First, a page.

On July 20th 2017, Linkin Park lead singer Chester Bennington committed suicide in his home at the age of 41.
Chester Charles Bennington was born and raised in Phoenix, Arizona. Abused as a child and broken up by his parents’ divorce at the age of 11, Bennington struggled with bullying and drug addiction before pursuing music as a career, always finding comfort in songs and poetry. The first band he remembered liking was Depeche Mode.
Bennington achieved his first success through local Arizona rock band Grey Daze, releasing three albums with the group. Sadly, its success would not last and Bennington would leave the group in 1998. It would sporadically reunite though, with shows even planned in 2017 before Chester’s passing.
After leaving Grey Daze, Bennington was considering quitting music altogether and going into real estate before he was offered an audition with Linkin Park (then known by its original name, Xero). Heading up to California for the occasion, there were two other vocalists auditioning alongside Chester. After hearing him sing, one of them just got up and left. The other said the members would be insane not to hire him.
The recording of Linkin Park’s debut Hybrid Theory would not be easy. Executives at Warner Bros Records wanted to either fire or demote emcee Mike Shinoda, wanting Chester to be the sole frontman. Even at this early stage of the band’s career, Bennington remained loyal to his bandmates and refused. Shinoda was Linkin Park’s primary songwriter and producer, and Bennington knew if the label fired him, the rest of the band would be walking out with him.
The band’s convictions paid off, with Hybrid Theory achieving the rare Diamond certification in America for ten million copies sold. The album also boasted four successful singles with “One Step Closer,” “Crawling,” “Papercut,” and “In the End”, the latter of which went as high as number two on the Hot 100 chart. Music publications called them an overnight success, even calling them a manufactured act (something Shinoda greatly resented because of the label interference), but Bennington knew it was all thanks to hard work and dedication. “For my part, I’ve been doing this for 12 years,” he quipped. “That’s one long night.”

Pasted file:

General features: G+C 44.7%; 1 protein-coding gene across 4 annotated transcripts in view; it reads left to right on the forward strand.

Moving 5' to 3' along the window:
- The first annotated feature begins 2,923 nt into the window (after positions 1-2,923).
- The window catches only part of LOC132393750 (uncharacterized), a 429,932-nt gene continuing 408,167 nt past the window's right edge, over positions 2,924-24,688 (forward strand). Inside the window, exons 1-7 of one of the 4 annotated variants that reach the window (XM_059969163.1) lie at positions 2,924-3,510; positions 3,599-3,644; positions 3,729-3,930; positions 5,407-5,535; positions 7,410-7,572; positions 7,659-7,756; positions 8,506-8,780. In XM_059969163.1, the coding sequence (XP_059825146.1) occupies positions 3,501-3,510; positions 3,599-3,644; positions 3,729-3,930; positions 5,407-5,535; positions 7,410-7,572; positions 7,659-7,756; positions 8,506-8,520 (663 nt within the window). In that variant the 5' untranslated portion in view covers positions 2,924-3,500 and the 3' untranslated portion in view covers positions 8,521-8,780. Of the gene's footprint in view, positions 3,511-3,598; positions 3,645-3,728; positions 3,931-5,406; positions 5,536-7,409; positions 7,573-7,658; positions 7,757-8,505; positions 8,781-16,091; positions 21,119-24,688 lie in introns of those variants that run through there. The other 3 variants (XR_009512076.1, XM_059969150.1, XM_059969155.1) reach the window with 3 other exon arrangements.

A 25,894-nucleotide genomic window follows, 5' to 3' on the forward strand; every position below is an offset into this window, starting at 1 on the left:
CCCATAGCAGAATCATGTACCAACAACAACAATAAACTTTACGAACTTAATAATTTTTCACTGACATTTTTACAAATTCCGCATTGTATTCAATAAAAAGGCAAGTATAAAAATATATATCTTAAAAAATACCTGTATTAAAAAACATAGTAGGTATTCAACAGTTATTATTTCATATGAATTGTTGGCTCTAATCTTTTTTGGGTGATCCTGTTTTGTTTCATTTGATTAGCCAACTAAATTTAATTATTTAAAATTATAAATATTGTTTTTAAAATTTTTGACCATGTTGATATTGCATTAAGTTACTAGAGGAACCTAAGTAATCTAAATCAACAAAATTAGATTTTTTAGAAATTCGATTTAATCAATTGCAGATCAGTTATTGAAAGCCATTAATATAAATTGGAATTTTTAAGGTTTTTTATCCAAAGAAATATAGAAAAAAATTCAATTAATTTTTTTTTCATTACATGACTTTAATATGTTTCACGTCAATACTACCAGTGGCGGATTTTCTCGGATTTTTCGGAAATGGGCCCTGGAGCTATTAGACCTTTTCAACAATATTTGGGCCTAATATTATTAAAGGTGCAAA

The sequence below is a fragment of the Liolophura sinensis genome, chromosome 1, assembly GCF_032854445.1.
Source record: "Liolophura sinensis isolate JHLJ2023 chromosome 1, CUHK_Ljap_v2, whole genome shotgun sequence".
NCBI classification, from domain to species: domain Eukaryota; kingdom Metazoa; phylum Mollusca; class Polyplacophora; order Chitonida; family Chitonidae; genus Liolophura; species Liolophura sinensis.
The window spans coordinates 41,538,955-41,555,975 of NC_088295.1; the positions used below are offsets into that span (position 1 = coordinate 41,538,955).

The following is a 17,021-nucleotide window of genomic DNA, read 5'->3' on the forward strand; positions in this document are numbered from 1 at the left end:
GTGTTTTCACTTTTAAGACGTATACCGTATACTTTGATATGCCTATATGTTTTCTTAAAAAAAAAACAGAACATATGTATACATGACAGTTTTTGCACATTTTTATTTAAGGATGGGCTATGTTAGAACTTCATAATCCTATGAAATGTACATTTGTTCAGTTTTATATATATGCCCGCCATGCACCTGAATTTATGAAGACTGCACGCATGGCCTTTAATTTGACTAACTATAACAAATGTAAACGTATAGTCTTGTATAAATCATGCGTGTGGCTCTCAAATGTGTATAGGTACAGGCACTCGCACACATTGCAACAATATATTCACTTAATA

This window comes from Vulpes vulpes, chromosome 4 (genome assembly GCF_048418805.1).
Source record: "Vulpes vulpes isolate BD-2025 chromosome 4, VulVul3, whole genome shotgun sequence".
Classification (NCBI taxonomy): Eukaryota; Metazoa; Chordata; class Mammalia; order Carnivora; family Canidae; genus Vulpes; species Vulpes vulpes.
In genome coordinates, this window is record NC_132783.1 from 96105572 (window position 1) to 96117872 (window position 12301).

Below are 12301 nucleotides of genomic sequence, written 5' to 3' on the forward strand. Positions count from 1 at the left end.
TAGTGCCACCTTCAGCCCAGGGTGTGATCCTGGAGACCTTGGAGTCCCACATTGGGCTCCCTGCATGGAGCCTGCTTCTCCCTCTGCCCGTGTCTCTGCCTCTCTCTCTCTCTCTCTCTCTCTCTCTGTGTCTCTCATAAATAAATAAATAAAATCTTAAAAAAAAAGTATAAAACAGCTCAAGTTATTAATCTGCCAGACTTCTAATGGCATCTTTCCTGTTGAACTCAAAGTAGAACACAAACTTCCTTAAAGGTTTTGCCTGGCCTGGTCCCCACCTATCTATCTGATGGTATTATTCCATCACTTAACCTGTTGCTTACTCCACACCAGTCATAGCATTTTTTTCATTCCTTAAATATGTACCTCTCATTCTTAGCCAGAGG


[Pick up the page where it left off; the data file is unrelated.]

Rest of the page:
Bennington received high praise for his vocals, able to effortlessly go from tender balladry to pitch-perfect screaming, which would complement Shinoda’s rapping, making the two an effective vocal tag-team on stage. Both based their lyrics off universal experiences and emotions, moments of doubt and anger that everyone goes through. “It's easy to fall into that thing — 'poor, poor me',” said Chester. “That's where songs like 'Crawling' come from: I can't take myself. But that song is about taking responsibility for your actions. I don't say 'you' at any point. It's about how I'm the reason that I feel this way. There's something inside me that pulls me down.”
Linkin Park didn’t rest on its laurels for long, touring incessantly behind Hybrid Theory and demoing new songs on the road in Shinoda’s mobile studio in the back of the tour bus. The band hinted at something more ambitious with its remix album Reanimation, where the band chopped up Hybrid Theory tracks and added significant input from friends and collaborators to the point it could almost be considered a new album. While recording the proper follow-up Meteora, songs were discarded or re-recorded many times. The lead single “Somewhere I Belong” featured significant contributions from Bennington, based around a backwards-recorded guitar part he played and composed.